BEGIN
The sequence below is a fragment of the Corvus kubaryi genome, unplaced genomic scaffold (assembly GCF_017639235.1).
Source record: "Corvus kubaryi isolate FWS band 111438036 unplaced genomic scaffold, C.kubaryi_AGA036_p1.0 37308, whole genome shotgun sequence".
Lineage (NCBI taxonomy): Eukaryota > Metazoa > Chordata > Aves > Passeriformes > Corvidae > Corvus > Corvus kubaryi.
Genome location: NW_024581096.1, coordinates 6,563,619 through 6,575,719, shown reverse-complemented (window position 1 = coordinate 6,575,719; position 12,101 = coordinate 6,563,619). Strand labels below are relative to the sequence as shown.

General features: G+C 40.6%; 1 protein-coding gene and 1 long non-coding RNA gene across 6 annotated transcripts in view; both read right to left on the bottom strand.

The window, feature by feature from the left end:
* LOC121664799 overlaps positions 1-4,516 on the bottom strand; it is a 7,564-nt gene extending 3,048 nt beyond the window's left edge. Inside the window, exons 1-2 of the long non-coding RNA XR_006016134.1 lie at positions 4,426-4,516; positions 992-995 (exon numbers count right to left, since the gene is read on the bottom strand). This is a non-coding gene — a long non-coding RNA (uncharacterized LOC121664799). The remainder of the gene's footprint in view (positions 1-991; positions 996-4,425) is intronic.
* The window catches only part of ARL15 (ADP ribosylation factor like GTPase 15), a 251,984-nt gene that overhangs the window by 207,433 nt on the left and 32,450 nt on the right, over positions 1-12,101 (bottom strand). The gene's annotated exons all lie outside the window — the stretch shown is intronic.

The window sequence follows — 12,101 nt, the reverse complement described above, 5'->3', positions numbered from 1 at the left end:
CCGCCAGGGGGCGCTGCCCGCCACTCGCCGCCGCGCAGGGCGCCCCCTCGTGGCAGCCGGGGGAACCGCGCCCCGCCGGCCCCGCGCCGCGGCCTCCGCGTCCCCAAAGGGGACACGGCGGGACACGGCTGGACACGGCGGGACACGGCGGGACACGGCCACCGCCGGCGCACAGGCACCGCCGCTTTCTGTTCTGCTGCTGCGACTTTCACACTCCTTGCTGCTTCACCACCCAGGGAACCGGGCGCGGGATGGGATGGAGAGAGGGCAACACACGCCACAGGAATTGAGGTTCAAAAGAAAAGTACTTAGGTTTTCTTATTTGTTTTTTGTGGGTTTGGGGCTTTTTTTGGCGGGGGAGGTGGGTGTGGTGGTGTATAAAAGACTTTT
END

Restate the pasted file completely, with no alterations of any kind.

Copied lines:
The sequence below is a fragment of the Corvus kubaryi genome, unplaced genomic scaffold (assembly GCF_017639235.1).
Source record: "Corvus kubaryi isolate FWS band 111438036 unplaced genomic scaffold, C.kubaryi_AGA036_p1.0 37308, whole genome shotgun sequence".
Lineage (NCBI taxonomy): Eukaryota > Metazoa > Chordata > Aves > Passeriformes > Corvidae > Corvus > Corvus kubaryi.
Genome location: NW_024581096.1, coordinates 6,563,619 through 6,575,719, shown reverse-complemented (window position 1 = coordinate 6,575,719; position 12,101 = coordinate 6,563,619). Strand labels below are relative to the sequence as shown.

General features: G+C 40.6%; 1 protein-coding gene and 1 long non-coding RNA gene across 6 annotated transcripts in view; both read right to left on the bottom strand.

The window, feature by feature from the left end:
* LOC121664799 overlaps positions 1-4,516 on the bottom strand; it is a 7,564-nt gene extending 3,048 nt beyond the window's left edge. Inside the window, exons 1-2 of the long non-coding RNA XR_006016134.1 lie at positions 4,426-4,516; positions 992-995 (exon numbers count right to left, since the gene is read on the bottom strand). This is a non-coding gene — a long non-coding RNA (uncharacterized LOC121664799). The remainder of the gene's footprint in view (positions 1-991; positions 996-4,425) is intronic.
* The window catches only part of ARL15 (ADP ribosylation factor like GTPase 15), a 251,984-nt gene that overhangs the window by 207,433 nt on the left and 32,450 nt on the right, over positions 1-12,101 (bottom strand). The gene's annotated exons all lie outside the window — the stretch shown is intronic.

The window sequence follows — 12,101 nt, the reverse complement described above, 5'->3', positions numbered from 1 at the left end:
CCGCCAGGGGGCGCTGCCCGCCACTCGCCGCCGCGCAGGGCGCCCCCTCGTGGCAGCCGGGGGAACCGCGCCCCGCCGGCCCCGCGCCGCGGCCTCCGCGTCCCCAAAGGGGACACGGCGGGACACGGCTGGACACGGCGGGACACGGCGGGACACGGCCACCGCCGGCGCACAGGCACCGCCGCTTTCTGTTCTGCTGCTGCGACTTTCACACTCCTTGCTGCTTCACCACCCAGGGAACCGGGCGCGGGATGGGATGGAGAGAGGGCAACACACGCCACAGGAATTGAGGTTCAAAAGAAAAGTACTTAGGTTTTCTTATTTGTTTTTTGTGGGTTTGGGGCTTTTTTTGGCGGGGGAGGTGGGTGTGGTGGTGTATAAAAGACTTTT